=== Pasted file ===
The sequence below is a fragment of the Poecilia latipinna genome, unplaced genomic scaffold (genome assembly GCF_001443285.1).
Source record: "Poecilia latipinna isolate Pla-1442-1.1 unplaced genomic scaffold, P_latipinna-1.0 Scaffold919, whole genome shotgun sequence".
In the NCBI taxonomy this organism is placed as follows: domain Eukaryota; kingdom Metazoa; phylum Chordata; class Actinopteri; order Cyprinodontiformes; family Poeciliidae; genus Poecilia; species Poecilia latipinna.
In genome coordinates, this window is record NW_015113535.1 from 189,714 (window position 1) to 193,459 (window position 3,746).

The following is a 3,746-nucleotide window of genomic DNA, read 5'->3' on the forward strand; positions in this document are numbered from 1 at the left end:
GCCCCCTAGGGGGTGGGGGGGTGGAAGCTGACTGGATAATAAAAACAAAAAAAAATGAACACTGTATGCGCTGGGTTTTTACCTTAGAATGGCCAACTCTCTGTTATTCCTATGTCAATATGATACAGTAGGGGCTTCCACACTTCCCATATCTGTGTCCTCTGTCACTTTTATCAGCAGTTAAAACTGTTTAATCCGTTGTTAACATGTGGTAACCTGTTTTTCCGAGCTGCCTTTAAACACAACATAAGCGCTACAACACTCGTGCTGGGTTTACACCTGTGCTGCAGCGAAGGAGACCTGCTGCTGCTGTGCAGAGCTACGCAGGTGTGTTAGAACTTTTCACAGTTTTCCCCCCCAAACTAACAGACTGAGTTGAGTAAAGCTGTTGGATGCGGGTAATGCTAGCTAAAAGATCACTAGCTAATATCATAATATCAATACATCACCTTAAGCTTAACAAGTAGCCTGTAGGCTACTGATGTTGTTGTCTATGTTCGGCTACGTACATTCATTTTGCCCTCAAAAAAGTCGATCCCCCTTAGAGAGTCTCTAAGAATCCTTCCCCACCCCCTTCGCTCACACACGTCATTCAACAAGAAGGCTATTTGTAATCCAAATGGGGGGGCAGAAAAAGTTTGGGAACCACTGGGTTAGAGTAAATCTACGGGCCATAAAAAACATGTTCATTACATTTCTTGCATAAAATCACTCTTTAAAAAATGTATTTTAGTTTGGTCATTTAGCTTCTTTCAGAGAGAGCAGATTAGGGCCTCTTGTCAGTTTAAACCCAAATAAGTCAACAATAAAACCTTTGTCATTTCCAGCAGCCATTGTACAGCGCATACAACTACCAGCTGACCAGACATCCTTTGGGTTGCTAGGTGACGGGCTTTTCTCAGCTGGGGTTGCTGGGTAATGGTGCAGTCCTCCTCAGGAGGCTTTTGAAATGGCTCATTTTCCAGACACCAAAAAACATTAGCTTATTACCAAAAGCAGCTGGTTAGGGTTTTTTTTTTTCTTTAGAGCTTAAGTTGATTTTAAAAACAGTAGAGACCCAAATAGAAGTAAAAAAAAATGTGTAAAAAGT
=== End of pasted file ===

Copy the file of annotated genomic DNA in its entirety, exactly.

The sequence below is a fragment of the Poecilia latipinna genome, unplaced genomic scaffold (genome assembly GCF_001443285.1).
Source record: "Poecilia latipinna isolate Pla-1442-1.1 unplaced genomic scaffold, P_latipinna-1.0 Scaffold919, whole genome shotgun sequence".
In the NCBI taxonomy this organism is placed as follows: domain Eukaryota; kingdom Metazoa; phylum Chordata; class Actinopteri; order Cyprinodontiformes; family Poeciliidae; genus Poecilia; species Poecilia latipinna.
In genome coordinates, this window is record NW_015113535.1 from 189,714 (window position 1) to 193,459 (window position 3,746).

The following is a 3,746-nucleotide window of genomic DNA, read 5'->3' on the forward strand; positions in this document are numbered from 1 at the left end:
GCCCCCTAGGGGGTGGGGGGGTGGAAGCTGACTGGATAATAAAAACAAAAAAAAATGAACACTGTATGCGCTGGGTTTTTACCTTAGAATGGCCAACTCTCTGTTATTCCTATGTCAATATGATACAGTAGGGGCTTCCACACTTCCCATATCTGTGTCCTCTGTCACTTTTATCAGCAGTTAAAACTGTTTAATCCGTTGTTAACATGTGGTAACCTGTTTTTCCGAGCTGCCTTTAAACACAACATAAGCGCTACAACACTCGTGCTGGGTTTACACCTGTGCTGCAGCGAAGGAGACCTGCTGCTGCTGTGCAGAGCTACGCAGGTGTGTTAGAACTTTTCACAGTTTTCCCCCCCAAACTAACAGACTGAGTTGAGTAAAGCTGTTGGATGCGGGTAATGCTAGCTAAAAGATCACTAGCTAATATCATAATATCAATACATCACCTTAAGCTTAACAAGTAGCCTGTAGGCTACTGATGTTGTTGTCTATGTTCGGCTACGTACATTCATTTTGCCCTCAAAAAAGTCGATCCCCCTTAGAGAGTCTCTAAGAATCCTTCCCCACCCCCTTCGCTCACACACGTCATTCAACAAGAAGGCTATTTGTAATCCAAATGGGGGGGCAGAAAAAGTTTGGGAACCACTGGGTTAGAGTAAATCTACGGGCCATAAAAAACATGTTCATTACATTTCTTGCATAAAATCACTCTTTAAAAAATGTATTTTAGTTTGGTCATTTAGCTTCTTTCAGAGAGAGCAGATTAGGGCCTCTTGTCAGTTTAAACCCAAATAAGTCAACAATAAAACCTTTGTCATTTCCAGCAGCCATTGTACAGCGCATACAACTACCAGCTGACCAGACATCCTTTGGGTTGCTAGGTGACGGGCTTTTCTCAGCTGGGGTTGCTGGGTAATGGTGCAGTCCTCCTCAGGAGGCTTTTGAAATGGCTCATTTTCCAGACACCAAAAAACATTAGCTTATTACCAAAAGCAGCTGGTTAGGGTTTTTTTTTTTCTTTAGAGCTTAAGTTGATTTTAAAAACAGTAGAGACCCAAATAGAAGTAAAAAAAAATGTGTAAAAAGT